It all depended on Lydia. Work her right, test her, stroke her, watch her. Turn her over and get her to introduce him to people. Turn them over, and keep moving up, keep moving up. The name of the game. That's what tonight was all about. A test for Lydia, with Neil's reputation and career riding on that test, because he'd had too much trouble lately. Too much.

He'd made mistakes and been in the wrong place at the wrong time, and besides all that, he was going nowhere, no goddamn where at all, making no cases, impressing nobody. He needed help.

And a friend on the cops had handed him Lydia because New York City narcotics was too broke to pay informants and too short of manpower to spare the time to work them properly. Neil's chance was now, now, and he was going to work Lydia Constanza for all she was worth. It was her or Neil, and it damn sure wasn't going to be Neil.

First time out, and she'd given him Zarzuela, and Zarzu had dope. Or was it all a hustle to buy Lydia time to think of some other way to stay out of the slam? Ripoff? Zarzu and Lydia teaming to sell Neil milk sugar? Christ, no. Don't even think that. That was last year. Old trouble. Christ, don't even think that.

But you had to think betrayal when you were working a snitch. A snitch would betray anybody to stay out of jail. Give a snitch a better offer, and he'd betray a cop, an agent, his gray-haired mother. It had happened before. Christ, don't even think that.

A lot to worry about these days. In law enforcement, you moved up or you were moved out. Times were hard, money was tight, and cutbacks had put cops and agents on unemployment insurance and back to mowing grass full time. Neil Shire, thirty-two, going nowhere, anxious for that desk job, had to move up soon.

The street was exciting, and buying dope was some kind of thrill, but you couldn't be out there when you were fifty-five—that is, if you lasted that long. If you didn't get blown away by a fucked-up dealer, if you didn't get killed by department efficiency reports, if you didn't get screwed by dumb partners, if you didn't get pushed into working on a shit case by an ambitious supervisor hot to look good at your expense. No siree, friends, Neil Shire didn't want to be on the street that long.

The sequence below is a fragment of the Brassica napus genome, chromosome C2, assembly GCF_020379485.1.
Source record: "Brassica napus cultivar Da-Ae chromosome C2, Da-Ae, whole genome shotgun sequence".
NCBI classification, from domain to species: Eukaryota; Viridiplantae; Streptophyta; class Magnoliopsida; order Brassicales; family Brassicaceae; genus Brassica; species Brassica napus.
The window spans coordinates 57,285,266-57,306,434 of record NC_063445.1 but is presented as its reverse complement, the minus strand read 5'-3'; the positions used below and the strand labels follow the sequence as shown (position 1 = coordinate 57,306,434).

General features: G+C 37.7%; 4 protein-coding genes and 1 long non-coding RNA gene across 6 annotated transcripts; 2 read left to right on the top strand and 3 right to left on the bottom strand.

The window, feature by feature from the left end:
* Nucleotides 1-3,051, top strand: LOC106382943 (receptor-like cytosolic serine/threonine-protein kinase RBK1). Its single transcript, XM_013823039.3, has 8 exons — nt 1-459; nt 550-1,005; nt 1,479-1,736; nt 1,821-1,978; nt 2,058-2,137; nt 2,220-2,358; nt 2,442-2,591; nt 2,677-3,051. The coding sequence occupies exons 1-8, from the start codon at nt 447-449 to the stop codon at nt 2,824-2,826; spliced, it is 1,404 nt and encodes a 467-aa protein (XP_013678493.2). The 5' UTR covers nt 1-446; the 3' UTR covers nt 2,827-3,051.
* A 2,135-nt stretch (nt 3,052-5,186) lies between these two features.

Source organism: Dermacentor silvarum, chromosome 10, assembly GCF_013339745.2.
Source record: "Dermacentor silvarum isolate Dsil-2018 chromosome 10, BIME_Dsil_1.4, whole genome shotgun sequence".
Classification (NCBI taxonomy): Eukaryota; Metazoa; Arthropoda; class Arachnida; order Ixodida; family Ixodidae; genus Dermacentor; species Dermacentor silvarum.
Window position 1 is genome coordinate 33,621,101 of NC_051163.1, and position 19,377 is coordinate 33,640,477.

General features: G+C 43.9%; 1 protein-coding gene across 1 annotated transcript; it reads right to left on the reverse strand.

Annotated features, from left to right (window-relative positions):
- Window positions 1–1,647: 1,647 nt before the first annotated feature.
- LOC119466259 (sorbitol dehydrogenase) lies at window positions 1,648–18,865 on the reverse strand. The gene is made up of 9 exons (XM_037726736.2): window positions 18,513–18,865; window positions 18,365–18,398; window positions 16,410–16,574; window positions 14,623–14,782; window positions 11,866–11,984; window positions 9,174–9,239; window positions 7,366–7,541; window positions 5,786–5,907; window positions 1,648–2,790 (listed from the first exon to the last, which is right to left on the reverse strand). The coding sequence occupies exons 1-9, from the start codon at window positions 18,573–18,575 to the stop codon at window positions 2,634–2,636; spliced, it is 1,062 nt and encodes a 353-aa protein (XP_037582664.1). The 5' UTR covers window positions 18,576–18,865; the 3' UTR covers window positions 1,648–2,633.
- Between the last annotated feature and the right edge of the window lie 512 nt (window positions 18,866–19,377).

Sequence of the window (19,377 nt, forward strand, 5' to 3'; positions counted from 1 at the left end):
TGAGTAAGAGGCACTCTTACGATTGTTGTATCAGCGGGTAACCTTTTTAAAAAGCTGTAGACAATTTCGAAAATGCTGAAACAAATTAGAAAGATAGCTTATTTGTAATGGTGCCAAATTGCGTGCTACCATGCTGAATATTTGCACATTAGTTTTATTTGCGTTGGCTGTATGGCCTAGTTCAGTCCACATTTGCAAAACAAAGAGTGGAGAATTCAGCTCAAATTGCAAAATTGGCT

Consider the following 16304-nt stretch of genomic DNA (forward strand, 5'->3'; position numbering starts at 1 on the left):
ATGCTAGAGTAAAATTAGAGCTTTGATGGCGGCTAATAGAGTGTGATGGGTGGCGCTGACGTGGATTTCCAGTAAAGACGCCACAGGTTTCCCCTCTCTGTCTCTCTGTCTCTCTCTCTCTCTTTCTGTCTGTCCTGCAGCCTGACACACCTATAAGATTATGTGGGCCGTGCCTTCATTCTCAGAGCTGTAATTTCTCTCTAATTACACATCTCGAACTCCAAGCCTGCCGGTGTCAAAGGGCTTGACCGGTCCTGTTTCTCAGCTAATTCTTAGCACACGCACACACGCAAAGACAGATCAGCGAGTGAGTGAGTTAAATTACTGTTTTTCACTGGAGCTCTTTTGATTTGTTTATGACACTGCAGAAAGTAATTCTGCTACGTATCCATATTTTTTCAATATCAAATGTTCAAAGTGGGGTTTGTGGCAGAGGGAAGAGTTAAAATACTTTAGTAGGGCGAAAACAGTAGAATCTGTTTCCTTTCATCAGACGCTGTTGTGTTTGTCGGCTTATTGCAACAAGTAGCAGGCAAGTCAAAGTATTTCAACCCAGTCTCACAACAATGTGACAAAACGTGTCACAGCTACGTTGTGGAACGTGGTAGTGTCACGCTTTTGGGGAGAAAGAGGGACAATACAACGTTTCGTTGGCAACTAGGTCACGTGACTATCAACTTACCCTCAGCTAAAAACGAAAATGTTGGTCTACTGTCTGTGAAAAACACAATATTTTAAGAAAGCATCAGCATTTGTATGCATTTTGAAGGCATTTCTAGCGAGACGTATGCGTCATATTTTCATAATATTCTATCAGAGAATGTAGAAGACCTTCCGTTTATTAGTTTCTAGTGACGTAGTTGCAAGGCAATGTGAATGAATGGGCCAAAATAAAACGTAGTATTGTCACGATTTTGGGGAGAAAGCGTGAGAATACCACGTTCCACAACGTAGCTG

But to get off the street in a hurry, he needed a dynamite case.

Enter Lydia.

At the bar, the ball-game watchers cheered, shouted, clapped, whistled. Sounds like a fiesta, thought Neil. Who the hell would have thought I'd need an interpreter to watch a baseball game? You've got more Cubans in Manhattan than you got holes in Swiss cheese.

He watched the fat man in the pink shirt and tiny gold cross slide his thick ass and thighs off a barstool, eyes still on the game. When fatty walked past Neil's booth, he had a folded newspaper under one large arm.

"Yes or no," said Neil. "My ass is getting numb sitting here."

Zarzuela sighed, shrugged. "You got it. A thousand."

No shit, Dick Tracy, thought Neil. But he was excited. Man, you always got turned on when the buy went down and you had lied so beautifully. He said, "Tell me again how good it is."

"White. Fifty percent. Stepped on just once."

"You sure about that?"

"Talking straight, man. Dynamite package, nothin' but dynamite."

Neil knew better. Street pushers were the end of the line in dope, creeps selling leftovers, buying last and getting dope that had been hit so many times it was usually one percent heroin and ninety-nine percent baking soda, lactose, dextrose, procaine, quinine, mannite. Street pushers sold the weakest dope and were the most dangerous people to deal with.

That was one of the strange things about dope. Buy a lot, buy kilos, and you dealt with people you could almost always trust. Big guys kept their word, stayed away from violence most of the time, and were dependable, cool, together.

But God help your ass when you bought small. These were the people quick to use a gun, to rip you off, to play games. The small guys, the ones selling ounces, eighths, quarters, nickel and dime bags. They were the ones you had to watch out for, the ones who would blow you away in a second.